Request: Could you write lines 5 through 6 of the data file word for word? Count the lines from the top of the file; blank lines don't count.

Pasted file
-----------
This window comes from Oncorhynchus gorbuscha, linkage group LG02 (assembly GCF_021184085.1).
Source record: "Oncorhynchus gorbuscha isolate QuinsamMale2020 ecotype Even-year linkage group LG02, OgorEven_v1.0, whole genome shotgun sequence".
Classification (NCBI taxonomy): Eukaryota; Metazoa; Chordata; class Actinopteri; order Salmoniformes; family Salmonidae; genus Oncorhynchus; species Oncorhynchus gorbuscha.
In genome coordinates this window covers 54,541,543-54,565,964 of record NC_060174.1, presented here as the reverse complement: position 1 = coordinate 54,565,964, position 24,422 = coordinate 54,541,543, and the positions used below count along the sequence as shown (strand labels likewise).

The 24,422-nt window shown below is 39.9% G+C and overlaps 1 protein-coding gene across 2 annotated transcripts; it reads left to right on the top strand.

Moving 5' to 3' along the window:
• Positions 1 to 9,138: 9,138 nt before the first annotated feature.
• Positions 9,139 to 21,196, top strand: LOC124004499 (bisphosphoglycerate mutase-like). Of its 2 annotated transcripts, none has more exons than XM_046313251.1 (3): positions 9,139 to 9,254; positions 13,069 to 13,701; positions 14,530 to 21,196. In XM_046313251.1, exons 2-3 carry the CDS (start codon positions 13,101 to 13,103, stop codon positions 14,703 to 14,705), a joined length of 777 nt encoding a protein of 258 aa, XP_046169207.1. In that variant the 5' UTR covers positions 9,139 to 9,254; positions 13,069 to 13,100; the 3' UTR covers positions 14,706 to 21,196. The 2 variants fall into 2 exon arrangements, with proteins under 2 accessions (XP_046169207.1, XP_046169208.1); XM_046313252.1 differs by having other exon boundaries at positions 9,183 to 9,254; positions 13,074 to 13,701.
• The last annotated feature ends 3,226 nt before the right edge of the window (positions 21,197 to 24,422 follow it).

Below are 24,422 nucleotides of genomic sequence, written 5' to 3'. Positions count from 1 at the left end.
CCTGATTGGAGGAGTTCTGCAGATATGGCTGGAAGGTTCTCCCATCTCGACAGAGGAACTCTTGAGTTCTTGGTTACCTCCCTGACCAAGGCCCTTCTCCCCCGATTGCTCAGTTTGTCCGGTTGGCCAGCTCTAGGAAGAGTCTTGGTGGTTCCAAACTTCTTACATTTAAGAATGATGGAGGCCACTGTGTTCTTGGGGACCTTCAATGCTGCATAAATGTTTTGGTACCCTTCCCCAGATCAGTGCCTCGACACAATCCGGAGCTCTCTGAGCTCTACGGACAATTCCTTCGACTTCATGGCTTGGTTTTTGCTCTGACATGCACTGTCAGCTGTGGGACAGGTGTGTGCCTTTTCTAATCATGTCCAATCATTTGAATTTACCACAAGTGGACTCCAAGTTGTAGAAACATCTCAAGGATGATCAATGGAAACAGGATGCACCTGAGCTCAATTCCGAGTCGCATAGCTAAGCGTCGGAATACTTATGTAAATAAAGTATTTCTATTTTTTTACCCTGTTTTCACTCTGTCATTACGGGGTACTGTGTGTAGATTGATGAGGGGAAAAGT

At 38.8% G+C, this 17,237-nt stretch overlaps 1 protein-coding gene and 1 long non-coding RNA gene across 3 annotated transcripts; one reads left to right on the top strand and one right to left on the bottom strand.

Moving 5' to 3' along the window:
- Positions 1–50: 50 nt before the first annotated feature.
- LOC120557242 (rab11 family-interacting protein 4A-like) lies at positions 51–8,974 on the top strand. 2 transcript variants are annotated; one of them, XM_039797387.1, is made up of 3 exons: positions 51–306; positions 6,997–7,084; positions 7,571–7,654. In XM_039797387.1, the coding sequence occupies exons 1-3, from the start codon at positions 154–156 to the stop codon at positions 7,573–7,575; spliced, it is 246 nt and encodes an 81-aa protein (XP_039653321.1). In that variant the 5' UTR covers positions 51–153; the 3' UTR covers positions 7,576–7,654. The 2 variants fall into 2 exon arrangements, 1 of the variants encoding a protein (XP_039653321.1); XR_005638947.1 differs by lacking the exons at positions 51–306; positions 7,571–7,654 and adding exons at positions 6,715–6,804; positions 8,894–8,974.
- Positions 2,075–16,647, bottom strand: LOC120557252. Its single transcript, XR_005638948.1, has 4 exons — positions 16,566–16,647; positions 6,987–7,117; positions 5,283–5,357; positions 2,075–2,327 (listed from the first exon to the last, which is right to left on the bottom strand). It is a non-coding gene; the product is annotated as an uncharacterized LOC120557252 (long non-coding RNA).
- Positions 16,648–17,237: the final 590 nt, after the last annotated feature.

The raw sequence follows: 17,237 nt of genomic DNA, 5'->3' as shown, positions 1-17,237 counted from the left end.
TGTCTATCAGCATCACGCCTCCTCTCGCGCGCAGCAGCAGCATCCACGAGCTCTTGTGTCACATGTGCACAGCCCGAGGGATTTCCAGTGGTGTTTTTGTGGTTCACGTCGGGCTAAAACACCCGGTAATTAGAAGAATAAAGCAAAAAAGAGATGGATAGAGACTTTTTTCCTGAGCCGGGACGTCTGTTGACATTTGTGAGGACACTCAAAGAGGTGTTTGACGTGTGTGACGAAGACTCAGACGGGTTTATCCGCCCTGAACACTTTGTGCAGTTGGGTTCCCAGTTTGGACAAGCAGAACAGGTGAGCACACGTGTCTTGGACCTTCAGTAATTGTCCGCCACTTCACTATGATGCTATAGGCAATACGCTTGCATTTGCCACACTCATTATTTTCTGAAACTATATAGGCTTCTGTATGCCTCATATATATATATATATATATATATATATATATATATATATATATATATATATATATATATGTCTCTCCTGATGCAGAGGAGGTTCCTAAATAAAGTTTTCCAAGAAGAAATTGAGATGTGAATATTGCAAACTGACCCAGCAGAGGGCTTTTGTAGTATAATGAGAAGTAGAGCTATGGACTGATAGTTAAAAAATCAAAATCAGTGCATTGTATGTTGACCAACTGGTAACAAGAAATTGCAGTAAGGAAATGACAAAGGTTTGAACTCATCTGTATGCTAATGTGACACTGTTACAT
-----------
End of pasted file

The 24,422-nt window shown below is 39.9% G+C and overlaps 1 protein-coding gene across 2 annotated transcripts; it reads left to right on the top strand.

Moving 5' to 3' along the window: